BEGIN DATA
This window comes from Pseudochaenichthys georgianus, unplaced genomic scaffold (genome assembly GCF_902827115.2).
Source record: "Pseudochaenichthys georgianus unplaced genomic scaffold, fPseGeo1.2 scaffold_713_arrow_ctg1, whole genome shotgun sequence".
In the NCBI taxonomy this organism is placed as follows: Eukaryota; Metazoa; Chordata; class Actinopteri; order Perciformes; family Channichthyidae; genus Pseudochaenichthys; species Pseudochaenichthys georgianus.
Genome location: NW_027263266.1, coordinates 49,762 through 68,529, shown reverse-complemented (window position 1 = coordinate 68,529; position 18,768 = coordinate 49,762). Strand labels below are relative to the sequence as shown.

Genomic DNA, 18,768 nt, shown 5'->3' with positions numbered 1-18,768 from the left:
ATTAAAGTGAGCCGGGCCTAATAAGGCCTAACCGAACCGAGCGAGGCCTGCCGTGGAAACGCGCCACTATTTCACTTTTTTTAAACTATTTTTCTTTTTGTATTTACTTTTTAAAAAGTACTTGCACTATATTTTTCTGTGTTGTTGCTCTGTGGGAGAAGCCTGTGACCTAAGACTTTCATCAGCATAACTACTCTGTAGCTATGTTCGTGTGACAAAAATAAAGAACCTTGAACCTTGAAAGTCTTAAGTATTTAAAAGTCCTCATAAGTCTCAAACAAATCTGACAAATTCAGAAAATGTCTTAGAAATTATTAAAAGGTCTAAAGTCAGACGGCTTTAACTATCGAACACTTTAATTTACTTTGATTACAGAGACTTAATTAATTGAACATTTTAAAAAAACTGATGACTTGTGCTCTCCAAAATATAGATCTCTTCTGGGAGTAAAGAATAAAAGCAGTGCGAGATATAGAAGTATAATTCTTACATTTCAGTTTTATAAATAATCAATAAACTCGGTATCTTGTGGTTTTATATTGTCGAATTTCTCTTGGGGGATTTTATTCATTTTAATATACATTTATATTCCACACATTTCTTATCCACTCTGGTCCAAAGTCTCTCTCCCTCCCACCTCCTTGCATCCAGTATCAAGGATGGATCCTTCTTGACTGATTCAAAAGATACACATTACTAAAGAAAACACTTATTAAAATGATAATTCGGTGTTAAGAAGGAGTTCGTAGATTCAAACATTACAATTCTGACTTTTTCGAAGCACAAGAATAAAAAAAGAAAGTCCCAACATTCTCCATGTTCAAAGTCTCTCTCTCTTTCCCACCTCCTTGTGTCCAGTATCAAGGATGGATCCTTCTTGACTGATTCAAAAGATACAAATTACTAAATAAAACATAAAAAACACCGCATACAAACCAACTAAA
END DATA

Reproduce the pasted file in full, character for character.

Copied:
This window comes from Pseudochaenichthys georgianus, unplaced genomic scaffold (genome assembly GCF_902827115.2).
Source record: "Pseudochaenichthys georgianus unplaced genomic scaffold, fPseGeo1.2 scaffold_713_arrow_ctg1, whole genome shotgun sequence".
In the NCBI taxonomy this organism is placed as follows: Eukaryota; Metazoa; Chordata; class Actinopteri; order Perciformes; family Channichthyidae; genus Pseudochaenichthys; species Pseudochaenichthys georgianus.
Genome location: NW_027263266.1, coordinates 49,762 through 68,529, shown reverse-complemented (window position 1 = coordinate 68,529; position 18,768 = coordinate 49,762). Strand labels below are relative to the sequence as shown.

Genomic DNA, 18,768 nt, shown 5'->3' with positions numbered 1-18,768 from the left:
ATTAAAGTGAGCCGGGCCTAATAAGGCCTAACCGAACCGAGCGAGGCCTGCCGTGGAAACGCGCCACTATTTCACTTTTTTTAAACTATTTTTCTTTTTGTATTTACTTTTTAAAAAGTACTTGCACTATATTTTTCTGTGTTGTTGCTCTGTGGGAGAAGCCTGTGACCTAAGACTTTCATCAGCATAACTACTCTGTAGCTATGTTCGTGTGACAAAAATAAAGAACCTTGAACCTTGAAAGTCTTAAGTATTTAAAAGTCCTCATAAGTCTCAAACAAATCTGACAAATTCAGAAAATGTCTTAGAAATTATTAAAAGGTCTAAAGTCAGACGGCTTTAACTATCGAACACTTTAATTTACTTTGATTACAGAGACTTAATTAATTGAACATTTTAAAAAAACTGATGACTTGTGCTCTCCAAAATATAGATCTCTTCTGGGAGTAAAGAATAAAAGCAGTGCGAGATATAGAAGTATAATTCTTACATTTCAGTTTTATAAATAATCAATAAACTCGGTATCTTGTGGTTTTATATTGTCGAATTTCTCTTGGGGGATTTTATTCATTTTAATATACATTTATATTCCACACATTTCTTATCCACTCTGGTCCAAAGTCTCTCTCCCTCCCACCTCCTTGCATCCAGTATCAAGGATGGATCCTTCTTGACTGATTCAAAAGATACACATTACTAAAGAAAACACTTATTAAAATGATAATTCGGTGTTAAGAAGGAGTTCGTAGATTCAAACATTACAATTCTGACTTTTTCGAAGCACAAGAATAAAAAAAGAAAGTCCCAACATTCTCCATGTTCAAAGTCTCTCTCTCTTTCCCACCTCCTTGTGTCCAGTATCAAGGATGGATCCTTCTTGACTGATTCAAAAGATACAAATTACTAAATAAAACATAAAAAACACCGCATACAAACCAACTAAA